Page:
The re-emergence of Japanese militarism

By John Chan
13 July 2013

The latest Japanese defence white paper, released on Tuesday, is another unmistakable sign of the resurgence of militarism under the Prime Minister Shinzo Abe’s right-wing government. The paper adopts a belligerent tone toward China and places strong emphasis on expanding Japan’s military capacities and ties with Washington.

The Liberal Democratic Party (LDP) won office last December in an election dominated by Japanese nationalism and militarism. Abe condemned the previous Democratic Party of Japan (DPJ) government of failing to take a tough stance toward China over the disputed Senkaku/Diaoyu islands, and promised to build a “strong nation” and a “strong military.”

The Obama administration in the United States has deliberately fostered the re-emergence of Japanese militarism as part of its “pivot to Asia” aimed at encircling China. The White House has encouraged Japan to take a more aggressive stance in North East Asia, enhance its military capacities and free them from any restraints of the so-called pacifist clause of its constitution.

The white paper is the outcome of Abe’s promise to realign Japanese defence policy. The document points to two measures with an overtly offensive character—firstly, the need for a pre-emptive strike capability against enemy bases abroad, and secondly, the creation of a Japanese force similar to the US Marine Corp.

In a bid to circumvent the constitution, which limits the country’s “self-defence forces” to the protection of Japanese territory, Abe has justified pre-emptive strikes as “self-defence” against potential missile attacks. Likewise, a Japanese marine force is being developed on the pretext that the military must have a capacity for “island warfare” to defend its long island chain, in particular the islets disputed with China.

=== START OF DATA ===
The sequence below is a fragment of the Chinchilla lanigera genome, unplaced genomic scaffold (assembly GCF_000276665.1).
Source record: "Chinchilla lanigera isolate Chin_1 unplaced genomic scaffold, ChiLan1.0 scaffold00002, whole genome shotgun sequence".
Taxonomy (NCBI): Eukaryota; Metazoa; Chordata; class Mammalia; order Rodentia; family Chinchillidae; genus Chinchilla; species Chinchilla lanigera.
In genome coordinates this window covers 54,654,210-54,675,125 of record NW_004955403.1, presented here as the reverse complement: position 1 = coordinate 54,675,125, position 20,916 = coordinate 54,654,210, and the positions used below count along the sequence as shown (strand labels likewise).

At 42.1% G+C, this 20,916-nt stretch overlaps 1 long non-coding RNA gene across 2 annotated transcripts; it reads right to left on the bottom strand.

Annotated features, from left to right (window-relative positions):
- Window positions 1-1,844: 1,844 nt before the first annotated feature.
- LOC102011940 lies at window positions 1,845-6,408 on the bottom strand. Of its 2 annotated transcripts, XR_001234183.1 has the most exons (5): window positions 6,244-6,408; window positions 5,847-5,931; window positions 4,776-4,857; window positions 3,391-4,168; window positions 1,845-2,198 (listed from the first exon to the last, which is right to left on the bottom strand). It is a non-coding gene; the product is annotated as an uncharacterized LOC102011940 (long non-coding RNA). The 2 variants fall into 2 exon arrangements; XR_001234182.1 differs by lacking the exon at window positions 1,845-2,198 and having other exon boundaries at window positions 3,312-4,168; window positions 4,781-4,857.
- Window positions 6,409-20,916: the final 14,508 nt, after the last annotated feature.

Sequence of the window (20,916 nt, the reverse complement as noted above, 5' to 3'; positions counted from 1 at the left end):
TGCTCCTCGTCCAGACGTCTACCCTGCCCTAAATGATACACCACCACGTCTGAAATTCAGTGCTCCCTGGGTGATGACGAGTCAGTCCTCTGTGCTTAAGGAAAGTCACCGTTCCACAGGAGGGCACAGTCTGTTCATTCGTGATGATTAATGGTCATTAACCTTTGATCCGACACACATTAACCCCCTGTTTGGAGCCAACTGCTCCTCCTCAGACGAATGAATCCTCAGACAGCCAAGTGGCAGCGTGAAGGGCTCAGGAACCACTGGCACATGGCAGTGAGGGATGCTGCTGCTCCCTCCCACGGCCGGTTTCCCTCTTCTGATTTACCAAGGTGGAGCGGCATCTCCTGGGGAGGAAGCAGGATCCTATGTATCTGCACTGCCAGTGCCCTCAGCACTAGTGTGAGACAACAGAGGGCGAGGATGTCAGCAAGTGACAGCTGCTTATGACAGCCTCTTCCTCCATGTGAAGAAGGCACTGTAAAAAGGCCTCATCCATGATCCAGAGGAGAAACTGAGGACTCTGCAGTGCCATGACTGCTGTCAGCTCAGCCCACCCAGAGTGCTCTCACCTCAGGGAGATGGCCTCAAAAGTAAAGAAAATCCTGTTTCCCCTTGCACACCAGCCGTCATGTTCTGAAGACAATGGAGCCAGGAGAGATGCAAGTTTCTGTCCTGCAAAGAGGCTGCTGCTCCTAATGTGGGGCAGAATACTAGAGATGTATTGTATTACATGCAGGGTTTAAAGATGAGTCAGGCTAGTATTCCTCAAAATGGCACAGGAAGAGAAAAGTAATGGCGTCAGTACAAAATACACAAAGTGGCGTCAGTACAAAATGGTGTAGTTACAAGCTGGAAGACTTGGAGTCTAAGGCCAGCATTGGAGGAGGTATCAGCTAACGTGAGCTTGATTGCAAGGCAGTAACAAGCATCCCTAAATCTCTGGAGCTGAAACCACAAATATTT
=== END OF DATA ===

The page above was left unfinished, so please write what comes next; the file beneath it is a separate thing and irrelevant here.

The construction of such Japanese military capacities dovetails with US preparations for war against China. US bases in Japan already feature in the Pentagon’s “Air/Sea Battle” plans to launch devastating air and missile strikes against Chinese military bases and communication networks, supplemented by a crippling naval blockade.

Unlike Japan’s previous defence papers, the latest has shifted the focus from North Korea to the “threat” posed by China. It devotes 20 pages to China and the Chinese military, accusing Beijing for the first time of attempting “to change the status quo by force based on its own assertion, which is incompatible with the existing order of international law.” In reality, the previous DPJ government deliberately inflamed the Senkaku/Diaoyu dispute with China by “nationalising” the islands last year.

Abe has quickly taken steps to bolster the Japanese military. Earlier this year, he announced the first increase in defence spending in more than a decade. He is moving to modify the constitution to allow the “self-defence forces” to become a “normal military.” On the ideological front, he has challenged established historical facts on Japan’s wartime atrocities, such as the forcing of women into sex slavery.

The white paper was released amid rising tensions with China. Japanese forces, including a large helicopter carrier, were sent to the US West Coast to carry out joint landing exercises under a scenario that points to conflict with China. At the same time, China and Russia have just held their largest ever joint naval exercise in the Sea of Japan—a clear warning to Japan and the US.